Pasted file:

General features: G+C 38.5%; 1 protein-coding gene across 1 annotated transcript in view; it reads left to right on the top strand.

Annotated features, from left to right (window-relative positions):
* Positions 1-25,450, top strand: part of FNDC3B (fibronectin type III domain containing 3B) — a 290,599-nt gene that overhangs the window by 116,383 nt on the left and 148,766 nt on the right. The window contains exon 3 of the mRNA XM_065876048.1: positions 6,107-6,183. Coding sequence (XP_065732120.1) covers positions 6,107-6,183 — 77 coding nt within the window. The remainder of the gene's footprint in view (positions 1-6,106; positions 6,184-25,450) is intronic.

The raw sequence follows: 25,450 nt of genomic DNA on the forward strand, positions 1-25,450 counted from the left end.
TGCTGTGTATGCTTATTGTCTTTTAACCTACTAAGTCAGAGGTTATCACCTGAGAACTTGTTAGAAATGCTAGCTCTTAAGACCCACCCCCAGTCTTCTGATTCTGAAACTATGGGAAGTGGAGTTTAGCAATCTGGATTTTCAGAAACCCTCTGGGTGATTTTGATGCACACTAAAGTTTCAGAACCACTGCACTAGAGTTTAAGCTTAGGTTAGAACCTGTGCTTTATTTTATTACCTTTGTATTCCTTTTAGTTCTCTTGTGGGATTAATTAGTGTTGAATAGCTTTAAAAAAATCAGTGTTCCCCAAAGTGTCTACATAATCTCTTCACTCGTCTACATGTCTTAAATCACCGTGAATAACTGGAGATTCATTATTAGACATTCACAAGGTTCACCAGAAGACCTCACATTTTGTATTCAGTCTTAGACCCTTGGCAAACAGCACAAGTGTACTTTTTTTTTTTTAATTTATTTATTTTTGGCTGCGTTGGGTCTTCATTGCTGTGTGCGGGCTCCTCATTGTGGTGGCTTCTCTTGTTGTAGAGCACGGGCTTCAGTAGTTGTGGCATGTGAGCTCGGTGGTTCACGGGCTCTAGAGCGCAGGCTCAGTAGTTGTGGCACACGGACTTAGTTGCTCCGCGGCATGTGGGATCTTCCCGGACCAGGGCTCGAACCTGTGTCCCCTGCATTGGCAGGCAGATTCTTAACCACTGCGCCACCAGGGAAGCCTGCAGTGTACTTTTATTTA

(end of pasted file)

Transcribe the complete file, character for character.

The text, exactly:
General features: G+C 38.5%; 1 protein-coding gene across 1 annotated transcript in view; it reads left to right on the top strand.

Annotated features, from left to right (window-relative positions):
* Positions 1-25,450, top strand: part of FNDC3B (fibronectin type III domain containing 3B) — a 290,599-nt gene that overhangs the window by 116,383 nt on the left and 148,766 nt on the right. The window contains exon 3 of the mRNA XM_065876048.1: positions 6,107-6,183. Coding sequence (XP_065732120.1) covers positions 6,107-6,183 — 77 coding nt within the window. The remainder of the gene's footprint in view (positions 1-6,106; positions 6,184-25,450) is intronic.

The raw sequence follows: 25,450 nt of genomic DNA on the forward strand, positions 1-25,450 counted from the left end.
TGCTGTGTATGCTTATTGTCTTTTAACCTACTAAGTCAGAGGTTATCACCTGAGAACTTGTTAGAAATGCTAGCTCTTAAGACCCACCCCCAGTCTTCTGATTCTGAAACTATGGGAAGTGGAGTTTAGCAATCTGGATTTTCAGAAACCCTCTGGGTGATTTTGATGCACACTAAAGTTTCAGAACCACTGCACTAGAGTTTAAGCTTAGGTTAGAACCTGTGCTTTATTTTATTACCTTTGTATTCCTTTTAGTTCTCTTGTGGGATTAATTAGTGTTGAATAGCTTTAAAAAAATCAGTGTTCCCCAAAGTGTCTACATAATCTCTTCACTCGTCTACATGTCTTAAATCACCGTGAATAACTGGAGATTCATTATTAGACATTCACAAGGTTCACCAGAAGACCTCACATTTTGTATTCAGTCTTAGACCCTTGGCAAACAGCACAAGTGTACTTTTTTTTTTTTAATTTATTTATTTTTGGCTGCGTTGGGTCTTCATTGCTGTGTGCGGGCTCCTCATTGTGGTGGCTTCTCTTGTTGTAGAGCACGGGCTTCAGTAGTTGTGGCATGTGAGCTCGGTGGTTCACGGGCTCTAGAGCGCAGGCTCAGTAGTTGTGGCACACGGACTTAGTTGCTCCGCGGCATGTGGGATCTTCCCGGACCAGGGCTCGAACCTGTGTCCCCTGCATTGGCAGGCAGATTCTTAACCACTGCGCCACCAGGGAAGCCTGCAGTGTACTTTTATTTA